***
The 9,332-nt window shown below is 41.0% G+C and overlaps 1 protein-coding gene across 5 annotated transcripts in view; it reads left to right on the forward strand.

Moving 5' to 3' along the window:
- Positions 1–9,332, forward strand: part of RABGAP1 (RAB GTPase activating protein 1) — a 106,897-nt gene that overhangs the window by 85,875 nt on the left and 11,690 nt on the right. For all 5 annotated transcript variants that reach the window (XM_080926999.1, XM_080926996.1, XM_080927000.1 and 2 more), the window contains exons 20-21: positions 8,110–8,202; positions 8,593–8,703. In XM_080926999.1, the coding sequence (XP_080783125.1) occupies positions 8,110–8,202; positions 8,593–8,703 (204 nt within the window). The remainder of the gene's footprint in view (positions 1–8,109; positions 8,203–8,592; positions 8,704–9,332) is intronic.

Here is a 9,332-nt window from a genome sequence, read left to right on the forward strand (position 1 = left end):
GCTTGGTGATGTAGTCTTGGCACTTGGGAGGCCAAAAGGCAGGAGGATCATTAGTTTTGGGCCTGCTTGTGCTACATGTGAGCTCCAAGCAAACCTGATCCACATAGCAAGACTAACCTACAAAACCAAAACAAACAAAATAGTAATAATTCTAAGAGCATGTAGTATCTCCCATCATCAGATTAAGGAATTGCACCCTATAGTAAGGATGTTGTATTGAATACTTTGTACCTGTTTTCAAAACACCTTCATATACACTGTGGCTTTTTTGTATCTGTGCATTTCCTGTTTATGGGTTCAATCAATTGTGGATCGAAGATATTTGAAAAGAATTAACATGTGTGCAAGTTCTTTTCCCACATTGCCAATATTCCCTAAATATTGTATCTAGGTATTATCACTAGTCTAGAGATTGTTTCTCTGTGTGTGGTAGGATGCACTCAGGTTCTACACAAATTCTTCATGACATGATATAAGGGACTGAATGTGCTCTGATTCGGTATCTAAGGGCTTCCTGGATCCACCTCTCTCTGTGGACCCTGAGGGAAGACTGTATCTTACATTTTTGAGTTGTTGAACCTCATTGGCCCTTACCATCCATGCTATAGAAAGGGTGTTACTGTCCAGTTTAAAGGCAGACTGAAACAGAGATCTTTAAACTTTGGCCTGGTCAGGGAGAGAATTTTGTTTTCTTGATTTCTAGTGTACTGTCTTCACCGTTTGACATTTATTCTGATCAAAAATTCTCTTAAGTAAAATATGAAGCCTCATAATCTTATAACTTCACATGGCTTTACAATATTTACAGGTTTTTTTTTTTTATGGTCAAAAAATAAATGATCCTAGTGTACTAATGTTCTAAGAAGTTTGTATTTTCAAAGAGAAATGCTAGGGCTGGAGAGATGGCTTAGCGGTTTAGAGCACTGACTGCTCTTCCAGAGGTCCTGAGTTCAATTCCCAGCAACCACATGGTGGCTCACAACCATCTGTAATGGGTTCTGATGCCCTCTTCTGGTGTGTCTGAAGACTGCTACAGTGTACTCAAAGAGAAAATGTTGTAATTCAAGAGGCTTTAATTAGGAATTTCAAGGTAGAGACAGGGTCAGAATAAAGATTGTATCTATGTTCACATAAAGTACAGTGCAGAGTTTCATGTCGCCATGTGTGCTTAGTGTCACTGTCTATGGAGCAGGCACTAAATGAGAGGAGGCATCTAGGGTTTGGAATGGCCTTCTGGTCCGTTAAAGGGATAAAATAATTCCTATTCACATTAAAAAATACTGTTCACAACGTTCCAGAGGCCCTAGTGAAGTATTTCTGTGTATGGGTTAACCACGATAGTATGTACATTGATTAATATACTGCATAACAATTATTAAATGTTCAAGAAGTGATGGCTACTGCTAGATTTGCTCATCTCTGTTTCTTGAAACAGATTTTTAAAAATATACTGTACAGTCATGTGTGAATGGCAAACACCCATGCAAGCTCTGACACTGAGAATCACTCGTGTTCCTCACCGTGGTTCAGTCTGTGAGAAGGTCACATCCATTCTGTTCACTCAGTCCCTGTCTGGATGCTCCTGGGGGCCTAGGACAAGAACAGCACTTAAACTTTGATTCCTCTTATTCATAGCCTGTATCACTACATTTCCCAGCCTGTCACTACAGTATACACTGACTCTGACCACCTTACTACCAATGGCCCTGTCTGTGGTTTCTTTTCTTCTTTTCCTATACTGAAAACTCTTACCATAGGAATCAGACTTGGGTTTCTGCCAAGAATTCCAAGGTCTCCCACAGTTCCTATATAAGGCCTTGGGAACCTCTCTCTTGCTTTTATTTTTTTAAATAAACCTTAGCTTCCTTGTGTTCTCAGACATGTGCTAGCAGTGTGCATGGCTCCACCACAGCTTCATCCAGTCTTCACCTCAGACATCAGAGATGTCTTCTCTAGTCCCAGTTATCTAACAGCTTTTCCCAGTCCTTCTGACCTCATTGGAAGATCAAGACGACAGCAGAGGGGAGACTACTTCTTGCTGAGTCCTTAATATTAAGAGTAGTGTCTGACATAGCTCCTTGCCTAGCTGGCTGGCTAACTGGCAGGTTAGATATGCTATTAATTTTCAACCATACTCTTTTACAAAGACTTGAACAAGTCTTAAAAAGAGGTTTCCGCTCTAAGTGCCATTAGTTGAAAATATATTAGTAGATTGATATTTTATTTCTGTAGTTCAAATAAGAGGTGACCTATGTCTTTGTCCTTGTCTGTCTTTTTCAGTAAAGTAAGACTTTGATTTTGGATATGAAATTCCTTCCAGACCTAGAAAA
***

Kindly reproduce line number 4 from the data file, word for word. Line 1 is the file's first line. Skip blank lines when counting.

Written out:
Here is a 9,332-nt window from a genome sequence, read left to right on the forward strand (position 1 = left end):